First in a series of profiles of those honored as The Best of Reston.
When Susan Ungerer decided to start an organization to help needy children acquire school supplies, she did not know what to name it. Then she received a phone call from Rio De Janeiro, where her husband, David, was on a business trip. "How about Kids R First," he said.
David Ungerer's friend, Bill Fuller, was in the taxi with him and suggested the name. Ungerer bought it. The name was appropriate for her organization's mission and goals. "Kids really are first," said Ungerer, "they are the future, and it is not their fault they are living in that situation."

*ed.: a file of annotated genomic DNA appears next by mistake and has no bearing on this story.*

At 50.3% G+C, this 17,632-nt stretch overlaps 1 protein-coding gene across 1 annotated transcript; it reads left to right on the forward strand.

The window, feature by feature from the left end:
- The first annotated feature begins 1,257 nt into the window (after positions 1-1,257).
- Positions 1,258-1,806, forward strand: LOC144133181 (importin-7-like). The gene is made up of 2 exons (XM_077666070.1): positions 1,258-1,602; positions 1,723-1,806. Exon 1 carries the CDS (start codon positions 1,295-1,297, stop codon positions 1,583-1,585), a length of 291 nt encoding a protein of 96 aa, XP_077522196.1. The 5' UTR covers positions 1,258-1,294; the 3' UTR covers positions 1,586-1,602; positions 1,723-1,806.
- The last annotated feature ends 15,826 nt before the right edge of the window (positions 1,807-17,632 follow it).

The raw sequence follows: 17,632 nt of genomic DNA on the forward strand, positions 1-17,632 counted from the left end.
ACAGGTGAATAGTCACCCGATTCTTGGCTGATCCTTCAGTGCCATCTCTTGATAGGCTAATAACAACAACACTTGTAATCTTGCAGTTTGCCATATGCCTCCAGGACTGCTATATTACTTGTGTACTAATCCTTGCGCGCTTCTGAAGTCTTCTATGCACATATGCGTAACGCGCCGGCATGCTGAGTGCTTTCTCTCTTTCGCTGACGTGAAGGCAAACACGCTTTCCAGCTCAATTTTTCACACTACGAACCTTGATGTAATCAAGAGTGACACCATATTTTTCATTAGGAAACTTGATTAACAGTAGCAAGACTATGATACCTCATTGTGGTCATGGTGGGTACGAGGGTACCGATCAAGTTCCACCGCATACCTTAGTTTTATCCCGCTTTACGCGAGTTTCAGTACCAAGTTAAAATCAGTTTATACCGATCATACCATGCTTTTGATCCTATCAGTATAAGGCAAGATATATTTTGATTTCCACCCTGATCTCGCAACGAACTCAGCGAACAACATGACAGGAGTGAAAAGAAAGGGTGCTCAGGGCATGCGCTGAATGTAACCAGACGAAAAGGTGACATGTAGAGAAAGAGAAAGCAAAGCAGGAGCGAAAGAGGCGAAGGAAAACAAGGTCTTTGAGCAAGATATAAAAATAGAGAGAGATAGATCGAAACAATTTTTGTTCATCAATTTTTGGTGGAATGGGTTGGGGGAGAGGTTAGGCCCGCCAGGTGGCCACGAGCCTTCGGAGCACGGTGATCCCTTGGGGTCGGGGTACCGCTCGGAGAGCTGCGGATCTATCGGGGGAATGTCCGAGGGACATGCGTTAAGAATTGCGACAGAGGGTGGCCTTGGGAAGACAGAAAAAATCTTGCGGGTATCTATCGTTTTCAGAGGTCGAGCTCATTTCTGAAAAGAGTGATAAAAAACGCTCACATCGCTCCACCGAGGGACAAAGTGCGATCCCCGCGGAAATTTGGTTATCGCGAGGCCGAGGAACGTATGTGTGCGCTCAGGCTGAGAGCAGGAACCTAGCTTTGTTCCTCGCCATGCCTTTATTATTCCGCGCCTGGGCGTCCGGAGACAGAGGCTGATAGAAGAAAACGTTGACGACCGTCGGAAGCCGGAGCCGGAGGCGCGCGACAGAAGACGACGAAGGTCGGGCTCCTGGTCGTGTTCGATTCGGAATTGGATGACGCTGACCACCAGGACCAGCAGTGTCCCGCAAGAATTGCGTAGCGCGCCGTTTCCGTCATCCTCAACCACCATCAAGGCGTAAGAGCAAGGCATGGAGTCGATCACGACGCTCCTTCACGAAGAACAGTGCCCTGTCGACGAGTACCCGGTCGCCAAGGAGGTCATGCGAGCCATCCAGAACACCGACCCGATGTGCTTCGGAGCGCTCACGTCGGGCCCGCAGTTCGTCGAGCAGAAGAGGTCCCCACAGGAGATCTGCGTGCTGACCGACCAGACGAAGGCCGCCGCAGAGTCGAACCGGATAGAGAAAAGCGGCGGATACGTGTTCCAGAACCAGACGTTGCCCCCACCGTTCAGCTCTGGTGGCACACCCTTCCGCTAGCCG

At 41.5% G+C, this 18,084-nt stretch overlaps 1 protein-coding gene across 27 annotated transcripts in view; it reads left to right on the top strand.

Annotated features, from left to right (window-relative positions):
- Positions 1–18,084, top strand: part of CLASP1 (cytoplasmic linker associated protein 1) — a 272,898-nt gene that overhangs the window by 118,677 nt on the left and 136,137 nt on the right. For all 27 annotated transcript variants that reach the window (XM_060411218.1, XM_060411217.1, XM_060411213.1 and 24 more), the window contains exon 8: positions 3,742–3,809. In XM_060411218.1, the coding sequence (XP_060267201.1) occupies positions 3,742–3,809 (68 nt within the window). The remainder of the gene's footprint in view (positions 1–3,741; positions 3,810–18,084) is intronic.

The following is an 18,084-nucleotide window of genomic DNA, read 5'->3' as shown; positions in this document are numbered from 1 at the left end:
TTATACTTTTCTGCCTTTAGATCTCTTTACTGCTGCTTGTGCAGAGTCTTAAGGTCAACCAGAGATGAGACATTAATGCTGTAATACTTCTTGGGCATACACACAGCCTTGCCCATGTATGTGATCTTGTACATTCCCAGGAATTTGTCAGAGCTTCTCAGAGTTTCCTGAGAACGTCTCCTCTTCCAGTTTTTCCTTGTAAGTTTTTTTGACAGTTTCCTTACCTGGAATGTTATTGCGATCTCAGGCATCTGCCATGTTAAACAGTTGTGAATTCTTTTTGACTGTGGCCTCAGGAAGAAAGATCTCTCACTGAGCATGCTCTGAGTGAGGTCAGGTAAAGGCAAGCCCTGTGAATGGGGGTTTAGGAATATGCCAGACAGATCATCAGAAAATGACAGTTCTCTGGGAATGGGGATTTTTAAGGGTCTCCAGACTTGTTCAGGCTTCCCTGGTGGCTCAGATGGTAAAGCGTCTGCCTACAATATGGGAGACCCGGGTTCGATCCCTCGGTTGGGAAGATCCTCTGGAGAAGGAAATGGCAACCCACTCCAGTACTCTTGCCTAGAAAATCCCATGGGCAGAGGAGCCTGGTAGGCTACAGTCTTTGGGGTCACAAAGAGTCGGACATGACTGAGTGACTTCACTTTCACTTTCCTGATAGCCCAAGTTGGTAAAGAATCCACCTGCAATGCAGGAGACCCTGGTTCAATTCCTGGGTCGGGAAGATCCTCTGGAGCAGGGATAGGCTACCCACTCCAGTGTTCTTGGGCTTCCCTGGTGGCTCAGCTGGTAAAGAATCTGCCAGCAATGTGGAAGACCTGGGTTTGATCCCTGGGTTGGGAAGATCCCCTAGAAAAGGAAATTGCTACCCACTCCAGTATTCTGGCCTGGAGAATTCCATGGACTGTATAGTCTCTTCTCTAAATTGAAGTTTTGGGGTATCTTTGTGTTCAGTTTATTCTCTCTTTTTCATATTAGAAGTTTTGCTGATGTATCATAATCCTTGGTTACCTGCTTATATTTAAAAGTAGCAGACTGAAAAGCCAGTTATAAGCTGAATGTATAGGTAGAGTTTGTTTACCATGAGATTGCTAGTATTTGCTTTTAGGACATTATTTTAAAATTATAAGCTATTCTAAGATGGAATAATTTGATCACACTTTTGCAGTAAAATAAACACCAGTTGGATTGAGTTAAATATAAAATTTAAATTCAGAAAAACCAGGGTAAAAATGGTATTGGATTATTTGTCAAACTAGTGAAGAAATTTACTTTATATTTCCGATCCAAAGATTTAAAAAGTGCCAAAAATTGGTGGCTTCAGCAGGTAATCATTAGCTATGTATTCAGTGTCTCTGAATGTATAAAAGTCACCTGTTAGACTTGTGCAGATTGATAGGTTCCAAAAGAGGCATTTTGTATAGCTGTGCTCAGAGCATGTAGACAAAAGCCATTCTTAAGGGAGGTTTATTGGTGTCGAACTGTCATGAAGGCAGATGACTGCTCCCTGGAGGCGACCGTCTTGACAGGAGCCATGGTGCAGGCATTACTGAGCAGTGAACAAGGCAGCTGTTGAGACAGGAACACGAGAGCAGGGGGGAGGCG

That situation is one in which their parents are not able to provide basic school supplies for them. Pencils, binders, folders, notebooks and other basic school supplies are not purchasing priorities in homes that can barely afford to pay the electricity and water bills.
While a teacher, Ungerer bought supplies for her students and kept them in a classroom closet. When she would notice a student who did not have proper supplies, she opened the closet for him or her.
Not having the proper supplies, said Ungerer, makes the students fall behind in their academics. She said Fairfax County used to have a program to provide almost all of the supplies for the students, but as the county turned toward improving schools technologically, and started equipping them with computers, the program fell apart as far as school supplies went.